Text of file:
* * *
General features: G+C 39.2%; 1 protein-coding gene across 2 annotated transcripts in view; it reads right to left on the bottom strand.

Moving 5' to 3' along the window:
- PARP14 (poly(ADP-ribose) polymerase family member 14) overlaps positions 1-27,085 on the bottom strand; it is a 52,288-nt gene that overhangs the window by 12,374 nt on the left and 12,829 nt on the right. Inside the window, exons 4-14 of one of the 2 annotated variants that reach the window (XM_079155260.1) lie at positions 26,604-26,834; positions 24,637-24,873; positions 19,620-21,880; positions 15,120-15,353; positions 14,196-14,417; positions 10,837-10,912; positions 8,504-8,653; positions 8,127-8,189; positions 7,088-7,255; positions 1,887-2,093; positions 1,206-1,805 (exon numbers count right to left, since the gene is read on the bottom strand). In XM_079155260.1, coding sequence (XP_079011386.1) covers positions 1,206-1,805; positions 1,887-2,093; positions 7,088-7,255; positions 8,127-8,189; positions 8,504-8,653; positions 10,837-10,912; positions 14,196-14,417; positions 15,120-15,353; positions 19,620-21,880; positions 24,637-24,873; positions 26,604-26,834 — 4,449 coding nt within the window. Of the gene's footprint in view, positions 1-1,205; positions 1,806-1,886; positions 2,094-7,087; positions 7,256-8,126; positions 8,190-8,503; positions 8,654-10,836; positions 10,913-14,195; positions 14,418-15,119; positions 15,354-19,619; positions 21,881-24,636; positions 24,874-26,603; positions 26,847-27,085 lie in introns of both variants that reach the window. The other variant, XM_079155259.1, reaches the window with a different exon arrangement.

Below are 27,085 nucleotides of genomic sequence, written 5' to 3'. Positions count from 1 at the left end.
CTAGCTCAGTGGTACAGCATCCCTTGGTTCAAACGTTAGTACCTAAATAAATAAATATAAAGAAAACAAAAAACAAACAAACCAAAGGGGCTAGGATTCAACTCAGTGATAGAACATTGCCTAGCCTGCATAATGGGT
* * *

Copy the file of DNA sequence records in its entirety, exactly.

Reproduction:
General features: G+C 39.2%; 1 protein-coding gene across 2 annotated transcripts in view; it reads right to left on the bottom strand.

Moving 5' to 3' along the window:
- PARP14 (poly(ADP-ribose) polymerase family member 14) overlaps positions 1-27,085 on the bottom strand; it is a 52,288-nt gene that overhangs the window by 12,374 nt on the left and 12,829 nt on the right. Inside the window, exons 4-14 of one of the 2 annotated variants that reach the window (XM_079155260.1) lie at positions 26,604-26,834; positions 24,637-24,873; positions 19,620-21,880; positions 15,120-15,353; positions 14,196-14,417; positions 10,837-10,912; positions 8,504-8,653; positions 8,127-8,189; positions 7,088-7,255; positions 1,887-2,093; positions 1,206-1,805 (exon numbers count right to left, since the gene is read on the bottom strand). In XM_079155260.1, coding sequence (XP_079011386.1) covers positions 1,206-1,805; positions 1,887-2,093; positions 7,088-7,255; positions 8,127-8,189; positions 8,504-8,653; positions 10,837-10,912; positions 14,196-14,417; positions 15,120-15,353; positions 19,620-21,880; positions 24,637-24,873; positions 26,604-26,834 — 4,449 coding nt within the window. Of the gene's footprint in view, positions 1-1,205; positions 1,806-1,886; positions 2,094-7,087; positions 7,256-8,126; positions 8,190-8,503; positions 8,654-10,836; positions 10,913-14,195; positions 14,418-15,119; positions 15,354-19,619; positions 21,881-24,636; positions 24,874-26,603; positions 26,847-27,085 lie in introns of both variants that reach the window. The other variant, XM_079155259.1, reaches the window with a different exon arrangement.

Below are 27,085 nucleotides of genomic sequence, written 5' to 3'. Positions count from 1 at the left end.
CTAGCTCAGTGGTACAGCATCCCTTGGTTCAAACGTTAGTACCTAAATAAATAAATATAAAGAAAACAAAAAACAAACAAACCAAAGGGGCTAGGATTCAACTCAGTGATAGAACATTGCCTAGCCTGCATAATGGGT